Category Archives: Cat Chronicles

Dear Santa

Dear Santa,

Please believe me, oh great giver-of-gifts, I know you love my children dearly and that you’d do almost anything to make them happy this Christmas. You’re a kind and generous soul. And make no mistake about it; I’ve recognized (with the help of countless reminders) how hard my heathens have tried to be good and grateful and well-mannered these past 351 days. But in the interest of preserving what remains of my sanity, would you please give some consideration to the following bit of information?

1)    For the record, I don’t need any lizards or llamas, bats or birds, real live chicks or even eggs that will hatch. Nor do I have any desire whatsoever for an ant farm and an accompanying anteater (“…in case it breaks open and ants are crawling EVERYWHERE, Mom!”). Furthermore, I have absolutely no use for a potbellied pig or a goat for that matter. Are we perfectly clear on that? NO POTBELLIED PIG. NO GOAT. Period. Also, please ignore all future requests—maddeningly incessant as they might be—for another cat. Seriously. Perish the thought.

2)    Additionally, please take note: it is totally unnecessary to spoil my charges by spending $54 (EACH!) on flimsy pajamas that happen to match those worn by the very dolls they begged for last year. That’s simply ludicrous. Get a grip, Santa. Give Mrs. Claus a new nightie or something instead.

3)    Moreover, bear in mind that I have yet to summon the strength necessary to parent those who thirst for danger. More specifically, those who would willfully and gleefully ride a skateboard, a motorcycle or roller skates down an impossibly sheer slope. Blindfolded. On fire. During an earthquake. I have enough trouble tolerating the wretched scooters they so adore. Perhaps by next year I will have purged from memory my own horrific skateboarding disaster (i.e. the face plant I made one summer afternoon on a gravelly patch of pavement at an inordinately high rate of speed). But who could forget eight stitches? They were purple. And stubbly. And infinitely intriguing to all my friends who wanted to touch the freakish goatee I had seemingly sprouted from my chin. That being said, please refrain from delivering any of the aforementioned instruments of evil.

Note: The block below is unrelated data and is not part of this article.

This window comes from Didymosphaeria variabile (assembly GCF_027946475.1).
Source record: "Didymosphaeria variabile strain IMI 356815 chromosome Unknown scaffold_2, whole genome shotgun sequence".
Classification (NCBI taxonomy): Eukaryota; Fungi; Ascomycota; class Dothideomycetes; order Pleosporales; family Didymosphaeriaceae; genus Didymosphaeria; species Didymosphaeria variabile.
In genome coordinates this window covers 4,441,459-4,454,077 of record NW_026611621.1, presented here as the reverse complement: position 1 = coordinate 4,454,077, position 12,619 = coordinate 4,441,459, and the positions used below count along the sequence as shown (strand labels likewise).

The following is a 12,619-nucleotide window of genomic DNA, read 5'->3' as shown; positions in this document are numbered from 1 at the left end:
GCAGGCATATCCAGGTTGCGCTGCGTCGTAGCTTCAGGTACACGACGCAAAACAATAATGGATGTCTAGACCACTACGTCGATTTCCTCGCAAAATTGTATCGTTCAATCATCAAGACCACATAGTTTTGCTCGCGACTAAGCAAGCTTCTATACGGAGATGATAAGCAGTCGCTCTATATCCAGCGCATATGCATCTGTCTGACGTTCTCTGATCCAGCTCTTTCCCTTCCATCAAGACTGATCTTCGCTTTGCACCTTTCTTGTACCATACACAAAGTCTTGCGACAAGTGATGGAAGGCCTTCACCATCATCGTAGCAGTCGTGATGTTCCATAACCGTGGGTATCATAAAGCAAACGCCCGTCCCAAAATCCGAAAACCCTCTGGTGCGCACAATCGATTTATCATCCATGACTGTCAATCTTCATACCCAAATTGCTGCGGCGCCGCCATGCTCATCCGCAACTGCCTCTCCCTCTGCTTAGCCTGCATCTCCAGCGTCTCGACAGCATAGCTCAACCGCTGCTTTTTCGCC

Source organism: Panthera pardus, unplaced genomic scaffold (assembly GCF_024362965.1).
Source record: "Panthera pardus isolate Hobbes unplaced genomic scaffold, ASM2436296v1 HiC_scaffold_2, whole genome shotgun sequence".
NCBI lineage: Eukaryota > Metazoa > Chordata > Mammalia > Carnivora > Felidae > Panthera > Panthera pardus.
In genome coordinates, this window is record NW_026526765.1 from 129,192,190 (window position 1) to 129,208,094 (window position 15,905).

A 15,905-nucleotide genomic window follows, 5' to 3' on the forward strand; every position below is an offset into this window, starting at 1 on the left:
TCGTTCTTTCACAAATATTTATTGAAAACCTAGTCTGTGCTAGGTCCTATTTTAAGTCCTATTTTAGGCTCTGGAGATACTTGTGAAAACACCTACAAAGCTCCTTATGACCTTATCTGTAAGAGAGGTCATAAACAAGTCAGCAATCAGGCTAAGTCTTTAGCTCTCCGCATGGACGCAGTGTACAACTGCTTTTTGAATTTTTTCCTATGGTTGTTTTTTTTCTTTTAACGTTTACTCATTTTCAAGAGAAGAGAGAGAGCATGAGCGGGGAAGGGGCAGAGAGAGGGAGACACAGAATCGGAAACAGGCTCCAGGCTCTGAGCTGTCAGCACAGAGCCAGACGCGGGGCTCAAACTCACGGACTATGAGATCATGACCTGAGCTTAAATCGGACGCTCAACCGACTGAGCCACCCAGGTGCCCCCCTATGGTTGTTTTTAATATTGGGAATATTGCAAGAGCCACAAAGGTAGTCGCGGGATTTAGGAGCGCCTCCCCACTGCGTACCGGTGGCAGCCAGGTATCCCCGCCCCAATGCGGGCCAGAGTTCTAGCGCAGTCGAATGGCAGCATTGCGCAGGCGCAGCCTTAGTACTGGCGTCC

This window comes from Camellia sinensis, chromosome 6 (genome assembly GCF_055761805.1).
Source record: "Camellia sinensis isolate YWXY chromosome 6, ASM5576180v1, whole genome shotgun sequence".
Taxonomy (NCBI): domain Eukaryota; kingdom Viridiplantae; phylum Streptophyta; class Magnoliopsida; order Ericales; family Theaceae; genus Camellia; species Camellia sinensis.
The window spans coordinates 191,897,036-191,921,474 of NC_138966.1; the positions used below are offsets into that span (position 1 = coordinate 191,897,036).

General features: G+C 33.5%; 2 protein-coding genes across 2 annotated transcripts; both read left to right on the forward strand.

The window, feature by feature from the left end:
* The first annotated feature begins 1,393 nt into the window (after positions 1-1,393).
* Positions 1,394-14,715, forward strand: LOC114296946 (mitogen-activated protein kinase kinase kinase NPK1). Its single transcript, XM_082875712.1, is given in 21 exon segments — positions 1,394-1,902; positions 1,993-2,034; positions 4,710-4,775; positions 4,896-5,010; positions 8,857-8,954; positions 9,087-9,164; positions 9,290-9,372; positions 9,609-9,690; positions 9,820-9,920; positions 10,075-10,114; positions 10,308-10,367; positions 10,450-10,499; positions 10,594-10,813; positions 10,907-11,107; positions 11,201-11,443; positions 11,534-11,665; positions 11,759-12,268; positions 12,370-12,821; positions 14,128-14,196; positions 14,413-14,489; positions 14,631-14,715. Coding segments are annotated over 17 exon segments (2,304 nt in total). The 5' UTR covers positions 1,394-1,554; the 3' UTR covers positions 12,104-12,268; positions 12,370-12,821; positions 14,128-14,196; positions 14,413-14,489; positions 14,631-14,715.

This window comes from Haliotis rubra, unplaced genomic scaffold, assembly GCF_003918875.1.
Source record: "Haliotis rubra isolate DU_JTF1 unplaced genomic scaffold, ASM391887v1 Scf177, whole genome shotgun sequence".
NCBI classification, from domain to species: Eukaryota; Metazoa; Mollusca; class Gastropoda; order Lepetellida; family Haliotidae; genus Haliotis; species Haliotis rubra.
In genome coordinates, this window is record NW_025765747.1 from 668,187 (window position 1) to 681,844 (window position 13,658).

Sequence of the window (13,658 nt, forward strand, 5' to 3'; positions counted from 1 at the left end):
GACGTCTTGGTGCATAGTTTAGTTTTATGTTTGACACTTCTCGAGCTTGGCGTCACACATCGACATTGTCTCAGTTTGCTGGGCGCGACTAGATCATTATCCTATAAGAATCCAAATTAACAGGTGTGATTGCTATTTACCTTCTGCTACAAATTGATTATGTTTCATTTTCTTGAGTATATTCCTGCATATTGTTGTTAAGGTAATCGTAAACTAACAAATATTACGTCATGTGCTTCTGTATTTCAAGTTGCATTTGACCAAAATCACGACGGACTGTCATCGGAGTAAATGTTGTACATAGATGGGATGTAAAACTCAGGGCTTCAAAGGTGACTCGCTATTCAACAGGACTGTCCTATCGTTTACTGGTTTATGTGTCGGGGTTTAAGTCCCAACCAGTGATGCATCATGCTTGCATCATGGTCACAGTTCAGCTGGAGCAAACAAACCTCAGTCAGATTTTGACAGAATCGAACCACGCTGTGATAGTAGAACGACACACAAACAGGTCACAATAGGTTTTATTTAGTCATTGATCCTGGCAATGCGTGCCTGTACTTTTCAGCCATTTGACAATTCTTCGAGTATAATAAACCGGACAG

4)    Bratz, begone! I trust this emphatic petition is self-explanatory, oh Jolly One. Barbies, by contrast, are perfectly acceptable in this household. Besides, I find it largely disturbing that many among our sprawling Barbie community have lost heads and limbs for whatever reason. Intactness would be a welcome change.

5)    Also, if you must darken my door with all-that-makes-noise (I mean music), I beg of you that each sinful device (read: trumpet-kazoo-recorder-drum-keyboard-microphone-guitar-tambourine-maraca-like piece of idiocy) be suitably equipped with soundproofing, some sort of on/off switch or at the very least a volume control thingy. Thank you, in advance.

6)    Also, kindly be advised that my humble abode lacks the space necessary to house the grand and glorious, five-story kitty hotel that my kids have been whining about since the middle of summer. Honestly, it is outlandishly opulent, highly impractical and offensively massive. If you so much as think about bestowing such a monstrosity upon us, I will have no choice but to forego the cookies next year. You can count on broccoli instead, you silly little elfin man.

7)    What’s more, I would be immeasurably displeased to discover a pile of pretend dog poop in anyone’s stocking, never mind those repugnant Walter the Farting Dog creatures. Egads!

8)    Furthermore, Santa, read my lips: NO MORE SILLY@$$ ELECTRONIC GADGETRY. I am appallingly inept when it comes to programming any and all gizmos of a technological nature. I hereby resign from said post effective today.

9)    And for the love of God, NO MORE WATER BALLOONS, GLITTER GLUE OR BATHTUB TOYS. They are the bane of my existence. Enough said.

10) And sweet Jesus, please, please, please don’t bless us with another puppy this Christmas—at least not one that routinely gnaws on furniture, pees indiscriminately, consumes chew toys, destroys leashes (four and counting), eats holes in the carpet, nibbles on Frisbees, plastic Army men and Barbie stilettos, considers deer droppings a delicacy and is entirely bent on causing bodily harm during jaunts in the great outdoors—via our garrote-like tether coupled with a frenzied demeanor and the pirouette dance I have grown to know and loathe. I simply cannot handle another floppy-eared bundle of joy. Not now. Not ever.

11) I would, however, be thrilled to receive an indestructible dog leash dipped in Kevlar, perhaps, and maybe a ridiculously huge cardboard box. Empty, of course. The one you so graciously left for my brood three years ago was far and away the most fabulous item under the tree. It was the gift that kept on giving—till early spring, as I recall.


Planet Mom

Planet Mom: It’s where I live.

Copyright 2008 Melinda L. Wentzel



Filed under Cat Chronicles, Doggie Diamonds, Holiday Hokum, Home for Wayward Toys, Home is Where the Weirdness Lives, Kid-Speak, Normal is Relative, Rantings & Ravings, The Natives are Decidedly Restless, We Put the Fun in Dysfunction

Puuuurfect Pancakes